“I was just praying Flame Bearer was underneath me when I came down at the last!” Townend admitted afterwards. “He had been magic up to that. I was looking for the others down the back straight and was thinking ‘Can I just not see them?’ but he goes a nice gallop and I think trip-wise he is versatile. It was a no-contest from early, but at least he showed us today what he’s been showing us at home.”
That’s a more positive review than I can give Flame Bearer at this stage, but this success will hopefully build confidence for his new discipline and perhaps he will jump better in more conventional circumstances. On the clock, he came in under four seconds slower than the preceding handicap won by 136-rated Rebel Gold, who carried 22lb less, this achieved by racing slightly less quickly at first, then building up the pace mid-race until slowing late and, of course, forfeiting a chunk at the last.
He raced without the first-time hood he wore on chase debut at Naas behind Journey With Me, when his jumping lacked fluency whilst perhaps going a shade too quickly for the testing conditions and culminated with a chance-ending error at the second last. Here, Mullins had also reapplied the tongue-tie Flame Bearer had worn on all bar one of his previous Rules outings for Pat Doyle. Tougher assignments lie ahead, including two Grade One options at the Dublin Racing Festival.
Galia Des Liteaux takes Grade Two honours at Warwick
At Warwick that same day, talented mare Galia Des Liteaux put the record straight after an error-strewn display in a messy edition of the Kauto Star by winning the Grade Two eventmasters.co.uk Hampton novices’ Chase with an exhilarating round of jumping.
In Kempton’s Boxing Day event, she appeared to frighten herself when standing far too far off and breasting the second fence. She could never find a rhythm thereafter, doubtless exacerbated by the low glaring sun at the next set of obstacles, and after slowing markedly into the 14th, was pulled up by Harry Skelton before the next.
This was much more like her promising chase debut against fellow mares at Bangor – and then some. Gaining a narrow advantage at the first, she was joined by keen-going Complete Unknown from the second but consistently outjumped the favourite. Turning into the straight for the first time, she took the lead with a fluent jump at the seventh. On the final circuit, she then answered Skelton’s every call.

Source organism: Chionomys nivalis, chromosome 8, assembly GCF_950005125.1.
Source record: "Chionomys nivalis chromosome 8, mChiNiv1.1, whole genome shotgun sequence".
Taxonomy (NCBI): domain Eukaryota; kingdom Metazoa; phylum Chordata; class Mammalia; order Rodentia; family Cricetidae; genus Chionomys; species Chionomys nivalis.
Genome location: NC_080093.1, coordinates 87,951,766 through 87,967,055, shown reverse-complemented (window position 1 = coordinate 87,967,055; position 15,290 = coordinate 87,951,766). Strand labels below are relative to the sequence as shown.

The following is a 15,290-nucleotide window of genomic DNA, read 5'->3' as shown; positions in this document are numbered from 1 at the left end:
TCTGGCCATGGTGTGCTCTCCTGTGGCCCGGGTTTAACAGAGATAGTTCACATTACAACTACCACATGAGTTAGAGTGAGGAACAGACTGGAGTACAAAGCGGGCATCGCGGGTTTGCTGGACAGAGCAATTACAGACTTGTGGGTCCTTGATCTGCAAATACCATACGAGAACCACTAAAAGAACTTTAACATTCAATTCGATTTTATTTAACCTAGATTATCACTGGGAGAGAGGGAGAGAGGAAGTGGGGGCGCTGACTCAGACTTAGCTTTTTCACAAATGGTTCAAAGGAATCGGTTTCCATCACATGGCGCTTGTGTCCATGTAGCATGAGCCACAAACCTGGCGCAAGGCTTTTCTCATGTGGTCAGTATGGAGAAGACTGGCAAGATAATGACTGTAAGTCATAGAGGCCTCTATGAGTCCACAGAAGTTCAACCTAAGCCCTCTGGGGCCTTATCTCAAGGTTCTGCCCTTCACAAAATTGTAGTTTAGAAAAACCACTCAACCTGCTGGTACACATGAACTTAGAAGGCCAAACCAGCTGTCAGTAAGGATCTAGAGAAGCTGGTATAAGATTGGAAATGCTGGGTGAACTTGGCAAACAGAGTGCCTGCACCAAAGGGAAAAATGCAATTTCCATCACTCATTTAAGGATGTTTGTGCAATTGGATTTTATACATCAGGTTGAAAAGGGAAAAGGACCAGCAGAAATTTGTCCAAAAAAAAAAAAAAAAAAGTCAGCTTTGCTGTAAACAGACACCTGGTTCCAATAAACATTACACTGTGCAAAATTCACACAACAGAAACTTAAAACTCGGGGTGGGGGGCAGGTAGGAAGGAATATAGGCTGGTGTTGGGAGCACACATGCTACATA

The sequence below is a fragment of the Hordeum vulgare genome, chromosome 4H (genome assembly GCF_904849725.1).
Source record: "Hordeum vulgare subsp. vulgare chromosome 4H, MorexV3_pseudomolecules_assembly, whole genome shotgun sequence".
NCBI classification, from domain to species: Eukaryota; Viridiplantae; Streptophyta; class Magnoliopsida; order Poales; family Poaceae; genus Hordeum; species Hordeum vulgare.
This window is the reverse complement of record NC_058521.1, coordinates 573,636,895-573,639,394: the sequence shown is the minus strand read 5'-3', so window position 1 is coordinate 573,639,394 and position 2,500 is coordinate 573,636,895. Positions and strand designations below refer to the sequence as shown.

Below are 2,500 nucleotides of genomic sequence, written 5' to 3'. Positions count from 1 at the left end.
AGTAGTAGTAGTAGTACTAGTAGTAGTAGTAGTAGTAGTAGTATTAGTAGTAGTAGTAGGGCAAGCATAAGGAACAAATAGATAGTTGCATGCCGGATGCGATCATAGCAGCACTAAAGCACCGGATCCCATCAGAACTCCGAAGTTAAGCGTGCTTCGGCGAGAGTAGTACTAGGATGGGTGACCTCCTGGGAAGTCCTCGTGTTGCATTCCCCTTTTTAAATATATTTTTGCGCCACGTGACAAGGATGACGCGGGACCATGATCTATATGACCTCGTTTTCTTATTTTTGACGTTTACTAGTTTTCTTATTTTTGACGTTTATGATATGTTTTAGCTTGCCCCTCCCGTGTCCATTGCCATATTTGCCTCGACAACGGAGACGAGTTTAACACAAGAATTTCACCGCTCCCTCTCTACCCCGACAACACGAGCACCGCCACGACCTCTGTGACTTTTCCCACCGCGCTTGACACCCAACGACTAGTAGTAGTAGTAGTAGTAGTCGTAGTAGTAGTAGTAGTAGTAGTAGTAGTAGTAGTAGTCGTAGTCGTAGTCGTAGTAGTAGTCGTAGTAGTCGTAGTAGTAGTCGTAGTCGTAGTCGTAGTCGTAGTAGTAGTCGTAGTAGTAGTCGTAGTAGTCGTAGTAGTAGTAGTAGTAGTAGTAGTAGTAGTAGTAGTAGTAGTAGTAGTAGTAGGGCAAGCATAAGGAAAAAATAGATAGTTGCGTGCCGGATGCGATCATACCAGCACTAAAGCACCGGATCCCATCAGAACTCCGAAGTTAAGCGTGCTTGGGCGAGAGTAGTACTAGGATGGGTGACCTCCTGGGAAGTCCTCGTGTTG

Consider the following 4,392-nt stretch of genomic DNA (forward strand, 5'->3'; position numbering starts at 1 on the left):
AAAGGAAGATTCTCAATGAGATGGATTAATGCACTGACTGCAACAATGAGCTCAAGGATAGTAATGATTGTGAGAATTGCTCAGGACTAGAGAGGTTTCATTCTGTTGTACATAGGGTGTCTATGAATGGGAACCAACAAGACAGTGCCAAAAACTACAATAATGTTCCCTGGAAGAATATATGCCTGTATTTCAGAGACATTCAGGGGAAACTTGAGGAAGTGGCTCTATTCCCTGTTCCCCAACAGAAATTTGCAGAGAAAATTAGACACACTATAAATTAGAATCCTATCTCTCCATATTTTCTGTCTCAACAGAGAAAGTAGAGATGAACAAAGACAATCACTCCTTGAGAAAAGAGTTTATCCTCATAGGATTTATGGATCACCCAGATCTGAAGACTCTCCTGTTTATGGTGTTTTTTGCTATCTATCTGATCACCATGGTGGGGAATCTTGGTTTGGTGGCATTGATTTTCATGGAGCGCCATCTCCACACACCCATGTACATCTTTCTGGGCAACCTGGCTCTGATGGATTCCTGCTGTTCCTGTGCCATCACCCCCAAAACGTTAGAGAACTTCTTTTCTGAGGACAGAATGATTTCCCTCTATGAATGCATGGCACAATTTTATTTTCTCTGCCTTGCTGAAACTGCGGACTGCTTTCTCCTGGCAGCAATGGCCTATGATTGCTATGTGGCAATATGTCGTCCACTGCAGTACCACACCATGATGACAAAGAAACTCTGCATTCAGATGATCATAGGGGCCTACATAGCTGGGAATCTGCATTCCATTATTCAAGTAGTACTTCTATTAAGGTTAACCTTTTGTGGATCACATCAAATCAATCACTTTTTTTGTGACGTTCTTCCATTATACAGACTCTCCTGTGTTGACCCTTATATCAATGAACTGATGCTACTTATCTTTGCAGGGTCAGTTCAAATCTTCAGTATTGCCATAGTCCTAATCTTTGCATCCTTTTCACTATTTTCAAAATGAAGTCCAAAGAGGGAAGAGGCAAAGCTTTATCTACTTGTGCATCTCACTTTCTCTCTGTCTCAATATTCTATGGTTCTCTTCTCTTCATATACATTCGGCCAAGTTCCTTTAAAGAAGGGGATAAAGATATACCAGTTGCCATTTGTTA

The essence of Warwick is its five quick fences in the back straight. First time around, they undid Gentleman At Arms – after landing steeply on reaching for the second of them (the third overall), the next obstacle appeared before he could regain his composure and, just two fences after that, he was detached and beaten.
The Goffer, who’d shied at the starting-tapes and jumped airily at the first but got his act together on the first circuit, reached for the tenth and was already being nudged along by Sam Ewing as they raced towards that quintet of quick-fire obstacles. The result was inevitable – a mistake at the eleventh, another two fences later and, though he stuck to his task creditably, the white flag was in effect raised by the next.
Complete Unknown’s jumping hadn’t been as silky as the winner’s on the first circuit but he held his own until stuttering into the eleventh, meaning he was on the back foot for the next four rattatatat fences. He, too, hung in there until a particularly good leap from the mare three out sealed the deal.
Skelton galvanised Galia Des Liteaux around the home turn to draw further clear of her pursuers and only the usual two-out stood between her and victory, the last in the straight bypassed due to false ground on the approach. Of course, she jumped it perfectly and galloped home to triumph by 13 lengths over Complete Unknown, who was in turn 18 lengths clear of The Goffer.
After summarising what went wrong at Kempton, a gratified Dan Skelton added: “At the time our horses were in and out… they weren’t flying and there was some speculation with her about whether she was in form or not. But I never felt like she wasn’t in form. There’s a couple that weren’t but you give them the flu vacc[ination] and they come charging out of it much better.”
Dan Skelton gives the post-race debrief on Galia Des Liteaux
Skelton plans to frame the rest of Galia Des Liteaux’s season around staying trips in testing ground. “I know she wants slow ground and I know she stays. She won at Bangor because she’s good, not because two miles suits her. I was always confident that three miles was much more like it than two,” he said.
“I think she’s put an awful lot in there today. We will be respectful of her effort. It would be very easy to say we could go to the Towton in three weeks’ time because the ground will be heavy, but I will harbour more respect for her than that. If we give her another two weeks and go to the Reynoldstown, that’s fine.